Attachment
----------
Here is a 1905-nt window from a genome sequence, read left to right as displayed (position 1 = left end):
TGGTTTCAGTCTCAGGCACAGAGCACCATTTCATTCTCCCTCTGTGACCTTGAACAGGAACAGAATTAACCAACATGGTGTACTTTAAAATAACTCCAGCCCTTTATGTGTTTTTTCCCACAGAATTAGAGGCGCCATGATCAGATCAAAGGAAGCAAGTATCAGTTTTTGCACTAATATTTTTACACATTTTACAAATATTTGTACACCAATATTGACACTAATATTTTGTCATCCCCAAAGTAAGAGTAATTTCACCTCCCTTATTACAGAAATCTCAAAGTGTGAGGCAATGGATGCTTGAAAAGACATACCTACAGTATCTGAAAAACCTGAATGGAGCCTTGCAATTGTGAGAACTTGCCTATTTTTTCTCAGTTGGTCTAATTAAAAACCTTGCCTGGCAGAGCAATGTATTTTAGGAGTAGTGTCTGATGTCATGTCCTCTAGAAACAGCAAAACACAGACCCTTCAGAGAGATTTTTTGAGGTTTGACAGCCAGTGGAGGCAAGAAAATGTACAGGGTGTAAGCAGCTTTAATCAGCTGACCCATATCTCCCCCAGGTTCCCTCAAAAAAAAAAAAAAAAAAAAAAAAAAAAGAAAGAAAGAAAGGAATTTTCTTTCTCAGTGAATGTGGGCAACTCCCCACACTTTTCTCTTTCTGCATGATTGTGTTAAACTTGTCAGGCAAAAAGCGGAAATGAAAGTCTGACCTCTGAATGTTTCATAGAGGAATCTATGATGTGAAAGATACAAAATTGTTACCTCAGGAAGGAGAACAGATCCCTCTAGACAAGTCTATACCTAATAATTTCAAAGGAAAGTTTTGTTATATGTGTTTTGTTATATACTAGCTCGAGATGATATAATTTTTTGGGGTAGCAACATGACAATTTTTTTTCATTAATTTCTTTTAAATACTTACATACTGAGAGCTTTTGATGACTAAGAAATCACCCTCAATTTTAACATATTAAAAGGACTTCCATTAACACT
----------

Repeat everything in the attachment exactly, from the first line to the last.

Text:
Here is a 1905-nt window from a genome sequence, read left to right as displayed (position 1 = left end):
TGGTTTCAGTCTCAGGCACAGAGCACCATTTCATTCTCCCTCTGTGACCTTGAACAGGAACAGAATTAACCAACATGGTGTACTTTAAAATAACTCCAGCCCTTTATGTGTTTTTTCCCACAGAATTAGAGGCGCCATGATCAGATCAAAGGAAGCAAGTATCAGTTTTTGCACTAATATTTTTACACATTTTACAAATATTTGTACACCAATATTGACACTAATATTTTGTCATCCCCAAAGTAAGAGTAATTTCACCTCCCTTATTACAGAAATCTCAAAGTGTGAGGCAATGGATGCTTGAAAAGACATACCTACAGTATCTGAAAAACCTGAATGGAGCCTTGCAATTGTGAGAACTTGCCTATTTTTTCTCAGTTGGTCTAATTAAAAACCTTGCCTGGCAGAGCAATGTATTTTAGGAGTAGTGTCTGATGTCATGTCCTCTAGAAACAGCAAAACACAGACCCTTCAGAGAGATTTTTTGAGGTTTGACAGCCAGTGGAGGCAAGAAAATGTACAGGGTGTAAGCAGCTTTAATCAGCTGACCCATATCTCCCCCAGGTTCCCTCAAAAAAAAAAAAAAAAAAAAAAAAAAAAGAAAGAAAGAAAGGAATTTTCTTTCTCAGTGAATGTGGGCAACTCCCCACACTTTTCTCTTTCTGCATGATTGTGTTAAACTTGTCAGGCAAAAAGCGGAAATGAAAGTCTGACCTCTGAATGTTTCATAGAGGAATCTATGATGTGAAAGATACAAAATTGTTACCTCAGGAAGGAGAACAGATCCCTCTAGACAAGTCTATACCTAATAATTTCAAAGGAAAGTTTTGTTATATGTGTTTTGTTATATACTAGCTCGAGATGATATAATTTTTTGGGGTAGCAACATGACAATTTTTTTTCATTAATTTCTTTTAAATACTTACATACTGAGAGCTTTTGATGACTAAGAAATCACCCTCAATTTTAACATATTAAAAGGACTTCCATTAACACT